Blum, a successful investment adviser, is not a gadfly litigant. He has shepherded cases to the Supreme Court, where he has won some and lost some. If his anti-Harvard lawsuit succeeds — a big if — black and Latino admissions across the country will plummet, redounding to the advantage of, well, everyone who isn’t black or brown.

Suing Harvard is cynical in the extreme. Harvard, one of the very few US colleges rich enough to afford “need-blind” admissions — meaning it can admit or reject students without considering their ability to pay the huge tuition bills — has recently increased Asian-American admissions. Present and past administrations actually care about admitting a “diverse” student body. But if Blum’s front groups sued Houston’s St. Thomas University, that wouldn’t generate the headlines that keep SFFA in the public eye, and keep its donor base motivated.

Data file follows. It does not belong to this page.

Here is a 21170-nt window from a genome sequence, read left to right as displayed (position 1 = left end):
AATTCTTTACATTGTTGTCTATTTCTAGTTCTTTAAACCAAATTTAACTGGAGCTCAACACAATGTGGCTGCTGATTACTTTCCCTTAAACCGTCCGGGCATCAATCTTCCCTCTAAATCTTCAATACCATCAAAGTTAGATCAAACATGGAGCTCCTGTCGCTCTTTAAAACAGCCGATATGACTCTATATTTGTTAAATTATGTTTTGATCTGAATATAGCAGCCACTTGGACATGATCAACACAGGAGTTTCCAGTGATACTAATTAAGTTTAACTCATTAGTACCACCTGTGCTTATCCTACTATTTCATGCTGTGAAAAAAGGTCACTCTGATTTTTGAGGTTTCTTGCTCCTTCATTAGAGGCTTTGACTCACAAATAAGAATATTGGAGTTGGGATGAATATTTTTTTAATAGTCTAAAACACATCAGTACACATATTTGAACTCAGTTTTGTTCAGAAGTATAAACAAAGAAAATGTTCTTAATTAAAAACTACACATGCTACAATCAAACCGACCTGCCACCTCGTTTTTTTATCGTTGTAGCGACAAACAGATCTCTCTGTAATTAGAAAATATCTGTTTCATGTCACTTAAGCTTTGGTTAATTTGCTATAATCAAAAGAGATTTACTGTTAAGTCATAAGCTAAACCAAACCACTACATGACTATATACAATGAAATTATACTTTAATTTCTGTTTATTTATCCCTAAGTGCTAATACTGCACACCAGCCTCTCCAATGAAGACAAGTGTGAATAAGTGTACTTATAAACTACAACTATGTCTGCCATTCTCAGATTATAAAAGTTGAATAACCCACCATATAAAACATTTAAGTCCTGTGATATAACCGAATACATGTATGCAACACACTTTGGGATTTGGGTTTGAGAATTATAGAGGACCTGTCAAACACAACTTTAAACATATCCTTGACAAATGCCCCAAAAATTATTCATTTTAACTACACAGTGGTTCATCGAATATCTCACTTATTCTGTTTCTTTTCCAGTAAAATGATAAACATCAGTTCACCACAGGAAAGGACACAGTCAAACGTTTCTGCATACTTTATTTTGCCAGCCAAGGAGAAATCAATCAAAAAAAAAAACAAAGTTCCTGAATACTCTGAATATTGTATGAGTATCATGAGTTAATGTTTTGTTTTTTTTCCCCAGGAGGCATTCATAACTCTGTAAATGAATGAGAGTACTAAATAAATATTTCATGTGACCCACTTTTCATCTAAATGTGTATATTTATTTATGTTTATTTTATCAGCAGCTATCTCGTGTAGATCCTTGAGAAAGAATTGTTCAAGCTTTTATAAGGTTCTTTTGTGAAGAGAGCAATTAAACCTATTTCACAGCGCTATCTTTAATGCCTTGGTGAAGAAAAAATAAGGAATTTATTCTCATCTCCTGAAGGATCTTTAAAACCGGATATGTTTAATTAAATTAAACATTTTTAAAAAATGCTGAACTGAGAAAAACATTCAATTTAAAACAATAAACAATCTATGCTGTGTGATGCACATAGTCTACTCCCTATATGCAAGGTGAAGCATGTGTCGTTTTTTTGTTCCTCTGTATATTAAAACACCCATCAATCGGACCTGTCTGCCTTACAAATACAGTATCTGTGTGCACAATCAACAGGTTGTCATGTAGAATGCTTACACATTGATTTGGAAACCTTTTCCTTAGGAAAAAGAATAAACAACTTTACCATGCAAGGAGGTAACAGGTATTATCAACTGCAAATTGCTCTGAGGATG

Harvard, naturally, doesn’t want pop-up pressure groups nor a federal judge telling it whom it can and cannot admit. It claims it needs to protect its admissions “trade secrets,” but it really wants to keep admitting exactly whom it pleases. That means a hefty dollop of future doctors, Supreme Court justices, captains of industry, and NFL quarterbacks, but also legacy dunderheads, i.e., the grandsons and granddaughters of the family names that bedeck its libraries, buildings, and residential halls.